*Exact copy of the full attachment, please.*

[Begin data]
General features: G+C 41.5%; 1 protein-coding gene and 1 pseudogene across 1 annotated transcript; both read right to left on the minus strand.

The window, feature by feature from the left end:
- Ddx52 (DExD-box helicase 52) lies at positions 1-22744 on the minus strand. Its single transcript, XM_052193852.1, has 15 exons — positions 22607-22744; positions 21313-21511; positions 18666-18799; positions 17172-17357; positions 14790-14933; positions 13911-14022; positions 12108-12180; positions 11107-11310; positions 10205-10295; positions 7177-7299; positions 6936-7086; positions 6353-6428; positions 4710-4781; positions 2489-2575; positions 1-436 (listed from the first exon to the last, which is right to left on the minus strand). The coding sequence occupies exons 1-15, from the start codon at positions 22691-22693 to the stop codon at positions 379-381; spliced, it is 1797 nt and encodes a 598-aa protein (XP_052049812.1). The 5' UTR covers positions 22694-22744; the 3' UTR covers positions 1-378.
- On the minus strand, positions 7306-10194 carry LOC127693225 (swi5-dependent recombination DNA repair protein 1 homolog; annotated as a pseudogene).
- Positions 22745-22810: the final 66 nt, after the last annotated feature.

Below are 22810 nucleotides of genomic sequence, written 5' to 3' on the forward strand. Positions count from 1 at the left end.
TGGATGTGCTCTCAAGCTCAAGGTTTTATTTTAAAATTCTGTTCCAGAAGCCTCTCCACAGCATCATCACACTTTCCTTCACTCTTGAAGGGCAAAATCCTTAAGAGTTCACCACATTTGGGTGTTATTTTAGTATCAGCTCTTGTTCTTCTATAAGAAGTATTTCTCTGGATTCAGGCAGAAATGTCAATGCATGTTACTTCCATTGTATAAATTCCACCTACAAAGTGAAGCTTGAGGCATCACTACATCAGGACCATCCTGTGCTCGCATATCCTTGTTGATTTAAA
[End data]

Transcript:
General features: G+C 41.5%; 1 protein-coding gene and 1 pseudogene across 1 annotated transcript; both read right to left on the minus strand.

The window, feature by feature from the left end:
- Ddx52 (DExD-box helicase 52) lies at positions 1-22744 on the minus strand. Its single transcript, XM_052193852.1, has 15 exons — positions 22607-22744; positions 21313-21511; positions 18666-18799; positions 17172-17357; positions 14790-14933; positions 13911-14022; positions 12108-12180; positions 11107-11310; positions 10205-10295; positions 7177-7299; positions 6936-7086; positions 6353-6428; positions 4710-4781; positions 2489-2575; positions 1-436 (listed from the first exon to the last, which is right to left on the minus strand). The coding sequence occupies exons 1-15, from the start codon at positions 22691-22693 to the stop codon at positions 379-381; spliced, it is 1797 nt and encodes a 598-aa protein (XP_052049812.1). The 5' UTR covers positions 22694-22744; the 3' UTR covers positions 1-378.
- On the minus strand, positions 7306-10194 carry LOC127693225 (swi5-dependent recombination DNA repair protein 1 homolog; annotated as a pseudogene).
- Positions 22745-22810: the final 66 nt, after the last annotated feature.

Below are 22810 nucleotides of genomic sequence, written 5' to 3' on the forward strand. Positions count from 1 at the left end.
TGGATGTGCTCTCAAGCTCAAGGTTTTATTTTAAAATTCTGTTCCAGAAGCCTCTCCACAGCATCATCACACTTTCCTTCACTCTTGAAGGGCAAAATCCTTAAGAGTTCACCACATTTGGGTGTTATTTTAGTATCAGCTCTTGTTCTTCTATAAGAAGTATTTCTCTGGATTCAGGCAGAAATGTCAATGCATGTTACTTCCATTGTATAAATTCCACCTACAAAGTGAAGCTTGAGGCATCACTACATCAGGACCATCCTGTGCTCGCATATCCTTGTTGATTTAAA